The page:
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War co-founder Morris ‘BB’ Dickerson dies aged 71

War co-founder BB Dickerson died on Friday (Picture: Getty)

Morris ‘BB’ Dickerson, co-founder of band War has died aged 71 after a long illness.

Finding fame with the group – known for hits such as Low Rider, Spill The Wine and Why Can’t We Be Friends – in the 70s the bassist died on Friday at a hospital in Long Beach, California, according to Billboard.

It was reported he suffered from an undisclosed illness.

As well as being a founding member of War – which also counted original members in Lonnie Jordan (singer/keyboardist), Howard Scott (guitars/vocal), Lee Oskar (harmonica), Harold Brown (drums/ vocals), Thomas ‘Papa Dee’ Allen (congas/timbales), and Charles Miller (saxophonist/flutist) – Dickerson was the lead vocalist behind the band’s 1972 10-minute hit The World Is a Ghetto.

After releasing their first album Eric Burdon Declares ‘War’ in 1970 – they went on to achieve chart success, while 1975’s Low Rider is synonymous with Dickerson’s iconic bass line as the group merged funk, rock and soul.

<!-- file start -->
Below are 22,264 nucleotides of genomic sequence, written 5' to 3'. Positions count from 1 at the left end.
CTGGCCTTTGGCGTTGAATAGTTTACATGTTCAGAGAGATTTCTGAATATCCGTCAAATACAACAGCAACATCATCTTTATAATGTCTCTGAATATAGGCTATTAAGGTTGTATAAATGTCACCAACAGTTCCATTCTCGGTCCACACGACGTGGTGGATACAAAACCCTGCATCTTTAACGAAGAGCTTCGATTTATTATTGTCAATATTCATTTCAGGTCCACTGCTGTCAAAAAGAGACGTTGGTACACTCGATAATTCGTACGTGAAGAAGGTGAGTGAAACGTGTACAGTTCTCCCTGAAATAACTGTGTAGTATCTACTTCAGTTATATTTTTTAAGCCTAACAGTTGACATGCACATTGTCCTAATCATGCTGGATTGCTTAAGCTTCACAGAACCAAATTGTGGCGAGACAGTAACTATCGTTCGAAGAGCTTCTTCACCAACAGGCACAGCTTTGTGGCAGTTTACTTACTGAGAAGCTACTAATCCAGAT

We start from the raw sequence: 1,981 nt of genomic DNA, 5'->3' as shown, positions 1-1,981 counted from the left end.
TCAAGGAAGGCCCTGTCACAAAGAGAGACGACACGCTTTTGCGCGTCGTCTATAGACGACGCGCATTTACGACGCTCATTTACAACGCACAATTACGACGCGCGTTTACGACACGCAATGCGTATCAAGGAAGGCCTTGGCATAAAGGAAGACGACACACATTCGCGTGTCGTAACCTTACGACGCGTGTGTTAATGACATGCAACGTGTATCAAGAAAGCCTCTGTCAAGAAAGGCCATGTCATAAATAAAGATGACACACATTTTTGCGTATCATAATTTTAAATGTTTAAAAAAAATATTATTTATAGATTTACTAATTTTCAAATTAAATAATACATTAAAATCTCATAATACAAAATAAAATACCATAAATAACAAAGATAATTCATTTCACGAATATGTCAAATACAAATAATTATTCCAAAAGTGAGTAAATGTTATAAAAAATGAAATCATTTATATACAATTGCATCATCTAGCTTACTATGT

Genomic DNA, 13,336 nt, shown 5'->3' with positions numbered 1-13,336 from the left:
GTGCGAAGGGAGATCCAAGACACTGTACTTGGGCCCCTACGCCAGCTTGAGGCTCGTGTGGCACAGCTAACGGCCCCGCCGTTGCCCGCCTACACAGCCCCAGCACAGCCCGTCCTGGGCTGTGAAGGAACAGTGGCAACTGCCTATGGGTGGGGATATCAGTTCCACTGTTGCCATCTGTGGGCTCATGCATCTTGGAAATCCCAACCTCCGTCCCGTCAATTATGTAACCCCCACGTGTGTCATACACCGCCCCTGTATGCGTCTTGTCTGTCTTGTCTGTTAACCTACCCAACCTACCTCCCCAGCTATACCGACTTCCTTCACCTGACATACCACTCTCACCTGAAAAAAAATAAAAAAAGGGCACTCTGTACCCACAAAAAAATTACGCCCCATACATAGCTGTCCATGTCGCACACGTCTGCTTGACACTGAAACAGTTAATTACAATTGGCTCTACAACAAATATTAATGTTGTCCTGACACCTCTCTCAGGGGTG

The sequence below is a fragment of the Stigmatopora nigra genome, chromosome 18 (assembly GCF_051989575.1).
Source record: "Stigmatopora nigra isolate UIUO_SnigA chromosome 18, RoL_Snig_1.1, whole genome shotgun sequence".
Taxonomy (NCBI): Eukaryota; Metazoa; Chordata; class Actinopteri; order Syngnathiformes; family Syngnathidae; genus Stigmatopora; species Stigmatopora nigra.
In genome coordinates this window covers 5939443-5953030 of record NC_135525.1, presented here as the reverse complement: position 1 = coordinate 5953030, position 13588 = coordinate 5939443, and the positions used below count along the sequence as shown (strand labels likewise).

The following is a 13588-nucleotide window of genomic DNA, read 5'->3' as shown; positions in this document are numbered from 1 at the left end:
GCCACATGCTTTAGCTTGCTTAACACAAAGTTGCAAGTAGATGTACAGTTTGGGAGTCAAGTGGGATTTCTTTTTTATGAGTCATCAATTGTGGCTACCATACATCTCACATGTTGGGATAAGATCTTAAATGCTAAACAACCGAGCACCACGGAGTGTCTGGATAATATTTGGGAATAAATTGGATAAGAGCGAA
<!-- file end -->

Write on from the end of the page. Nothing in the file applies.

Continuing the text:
He was also a performer and co-writer on The Cisco Kid and Summer, and shared the stage with Jimi Hendrix for what is known as the legendary guitarist’s final public performance at Ronnie Scott’s Club in London, in September 1970.

He was synonymous with merging the group’s sound of funk, soul and rock (Picture: Michael Putland/Getty Images)

The group went through many line-up changes after releasing their debut in 1970 (Picture: Redferns)

The group found success with single Spill The Wine, which peaked at number three on the US singles chart, while The Cisco Kid and The World Is A Ghetto landed in the top 10 and the album the songs came from – also titled The World Is A Ghetto – was recognised as the best-selling album of 1973, according to Billboard, having peaked on the album charts.

Dickerson left War in 1979, however he reunited with his bandmates to perform as the Lowrider Band in the 90s.

The musician is survived by his mother, his uncle and his children.


Credit: Original article published here.

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